Throughout Lent, the Liturgy of the Word challenges us to walk the path to perfection right up to the hill of Golgotha, where, like our Lord, we must lay down our lives before the Father. If we immerse ourselves in these daily disciplines we can approach the days of Holy Week with a servant’s heart, ready to pour ourselves into the sacred mystery of redemption, to face the agony of the crucifixion, to keep vigil on that darkest of nights, and to rise up in joy on the morning when we celebrate the resurrection of the Lord.
The trial we experience through our prayer, fasting, and almsgiving is but a taste of the ultimate sacrifice Jesus made on the cross. Yet, it opens us up in that still and solemn loneliness to the profound truth that leads us to that perfect fast that God demands:
“Is not this the fast that I choose:
to loose the bonds of wickedness,
to undo the thongs of the yoke,
to let the oppressed go free,
and to break every yoke?
Is it not to share your bread with the hungry,
and bring the homeless poor into your house;
when you see the naked, to cover him,
and not to hide yourself from your own flesh?
Then shall your light break forth like the dawn,
and your healing shall spring up speedily;
your righteousness shall go before you,
the glory of the Lord shall be your rear guard.
Then you shall call, and the Lord will answer;
you shall cry, and he will say, Here I am.” (Isaiah 58:6-9)
Through the days of Lent, God reveals to us our sinful self-absorption. We are made aware that we are like the nails that pierced the hands and feet of our Savior. We see most clearly the perfect love of Christ that allowed our sins to hold him to that cross.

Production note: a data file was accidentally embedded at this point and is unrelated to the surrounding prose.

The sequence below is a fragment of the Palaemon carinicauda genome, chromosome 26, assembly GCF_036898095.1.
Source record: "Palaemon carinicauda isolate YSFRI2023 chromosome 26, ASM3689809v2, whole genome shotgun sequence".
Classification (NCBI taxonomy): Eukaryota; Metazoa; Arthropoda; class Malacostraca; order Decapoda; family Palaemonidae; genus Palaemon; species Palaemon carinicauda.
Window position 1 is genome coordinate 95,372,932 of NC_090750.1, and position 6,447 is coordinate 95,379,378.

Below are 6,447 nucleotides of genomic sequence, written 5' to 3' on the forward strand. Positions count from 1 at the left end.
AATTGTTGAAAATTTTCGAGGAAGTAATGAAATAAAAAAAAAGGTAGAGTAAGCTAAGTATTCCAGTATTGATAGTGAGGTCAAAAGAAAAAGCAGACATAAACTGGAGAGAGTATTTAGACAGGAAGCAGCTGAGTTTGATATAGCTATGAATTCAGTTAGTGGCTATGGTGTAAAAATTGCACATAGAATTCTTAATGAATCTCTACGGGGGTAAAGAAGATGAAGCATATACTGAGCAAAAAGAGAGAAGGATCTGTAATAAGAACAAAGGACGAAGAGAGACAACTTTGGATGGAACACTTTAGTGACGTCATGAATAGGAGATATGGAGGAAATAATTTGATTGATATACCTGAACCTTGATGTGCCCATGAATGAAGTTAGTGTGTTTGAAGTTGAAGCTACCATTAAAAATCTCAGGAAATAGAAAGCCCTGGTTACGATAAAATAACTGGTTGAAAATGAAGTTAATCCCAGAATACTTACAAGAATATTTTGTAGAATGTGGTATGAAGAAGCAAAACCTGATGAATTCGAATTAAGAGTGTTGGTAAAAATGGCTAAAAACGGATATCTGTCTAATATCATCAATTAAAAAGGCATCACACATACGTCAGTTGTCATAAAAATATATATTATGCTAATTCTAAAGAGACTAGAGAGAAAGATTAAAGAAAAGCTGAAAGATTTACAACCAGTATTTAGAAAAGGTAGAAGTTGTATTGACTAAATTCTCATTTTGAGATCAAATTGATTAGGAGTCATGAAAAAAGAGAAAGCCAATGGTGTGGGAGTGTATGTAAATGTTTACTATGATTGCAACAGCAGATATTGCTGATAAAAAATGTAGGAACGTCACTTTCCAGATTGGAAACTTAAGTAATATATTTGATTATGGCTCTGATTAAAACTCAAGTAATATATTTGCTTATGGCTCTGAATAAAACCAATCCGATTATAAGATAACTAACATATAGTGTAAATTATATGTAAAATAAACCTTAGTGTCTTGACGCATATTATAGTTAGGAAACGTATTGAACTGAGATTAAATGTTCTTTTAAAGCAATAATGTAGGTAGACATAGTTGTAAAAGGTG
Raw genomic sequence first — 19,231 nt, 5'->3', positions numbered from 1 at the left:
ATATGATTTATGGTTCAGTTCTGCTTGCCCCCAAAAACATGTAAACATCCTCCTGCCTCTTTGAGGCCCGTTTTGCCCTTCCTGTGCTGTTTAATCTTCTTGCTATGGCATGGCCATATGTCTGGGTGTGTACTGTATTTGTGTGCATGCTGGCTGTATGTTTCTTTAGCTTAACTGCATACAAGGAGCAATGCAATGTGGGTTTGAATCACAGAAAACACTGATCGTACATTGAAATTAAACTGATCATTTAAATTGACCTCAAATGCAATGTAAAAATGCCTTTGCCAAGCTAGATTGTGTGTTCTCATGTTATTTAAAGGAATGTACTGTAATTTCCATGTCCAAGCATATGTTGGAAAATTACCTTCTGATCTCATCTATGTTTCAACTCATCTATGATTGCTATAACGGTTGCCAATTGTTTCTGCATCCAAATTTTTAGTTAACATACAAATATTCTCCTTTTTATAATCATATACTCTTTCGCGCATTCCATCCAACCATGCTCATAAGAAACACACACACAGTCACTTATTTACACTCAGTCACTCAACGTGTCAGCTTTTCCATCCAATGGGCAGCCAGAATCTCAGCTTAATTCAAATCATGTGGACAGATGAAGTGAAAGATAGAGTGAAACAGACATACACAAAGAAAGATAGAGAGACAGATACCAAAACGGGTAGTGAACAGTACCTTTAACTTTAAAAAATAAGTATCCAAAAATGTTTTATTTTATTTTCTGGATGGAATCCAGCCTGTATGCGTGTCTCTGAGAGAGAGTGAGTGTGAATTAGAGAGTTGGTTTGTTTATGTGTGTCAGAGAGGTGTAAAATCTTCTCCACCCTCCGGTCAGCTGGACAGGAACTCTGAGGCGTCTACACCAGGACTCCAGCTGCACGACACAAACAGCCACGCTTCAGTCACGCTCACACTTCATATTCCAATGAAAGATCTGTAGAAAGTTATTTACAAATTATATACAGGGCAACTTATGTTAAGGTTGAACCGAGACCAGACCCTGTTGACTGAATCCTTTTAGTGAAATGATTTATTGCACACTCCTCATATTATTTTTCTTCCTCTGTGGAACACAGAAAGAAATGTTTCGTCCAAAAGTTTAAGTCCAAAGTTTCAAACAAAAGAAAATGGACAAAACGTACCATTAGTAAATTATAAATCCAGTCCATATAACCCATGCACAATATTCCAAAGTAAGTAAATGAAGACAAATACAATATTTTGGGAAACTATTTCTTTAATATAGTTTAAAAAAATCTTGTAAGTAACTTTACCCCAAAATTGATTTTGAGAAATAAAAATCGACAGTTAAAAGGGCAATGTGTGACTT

Because of Christ’s journey to Calvary, our lives have been inscribed onto his sacred nail-scarred hands and our names written into the Book of Life. In our solitude and sorrow, we come to recognize the ugliness of our transgressions and the beauty of his supreme act of love. As we yield to the cross through these sorrowful disciplines, we identify more fully with the Savior who came to set us free.
Garments of Worship
There is an absolutely beautiful phrase in the additional material of the book of Esther found in the Catholic translations of the Bible:
On the third day, when she [Esther] ended her prayer, she took off the garments in which she had worshiped, and clothed herself in splendid attire (Esther 15:1; emphasis mine).
This is a perfect picture of the season of Lent. As we take up the disciplines of prayer, fasting, and almsgiving, we are daring to put on the sorrowful garments of worship, to empty ourselves so that we may be filled with the certainty of joy that is ours in Christ. We are called to embrace his once-for-all eternal sacrifice and to rejoice in the newness of life on Easter when we can once more put on the splendid garments of the resurrection.
Jesus our Lord gave the ultimate expression of worship in his crucifixion. He willingly took the bloody stripes of the scourging and the crown of thorns. He endured the jeering of the mob enraged and bore in his body the scars from the nails in his hands and feet and the spear thrust into his side. His supreme self-surrender now allows us to put aside the weight of our sin and to cast our eyes upon the One who for the joy set before Him, endured the cross and scorned its shame (cf. Hebrews 12:1-2).
Lent is our time to clothe ourselves with self-denial and stand in the shadow of the cross for the sake of our Savior. As we surrender our bodies and our lives to Jesus, we join as the Church in true worship before heaven’s throne. We discover that these holy disciplines are not burdens to bear but sacred exercises that liberate us and lead us into the splendor that is ours as believers in Christ.
Let us embrace this sacred season in all its fullness, walking the path through the crucifixion to the empty tomb, so that we may live transformed lives in total surrender to the One who surrendered his life for us.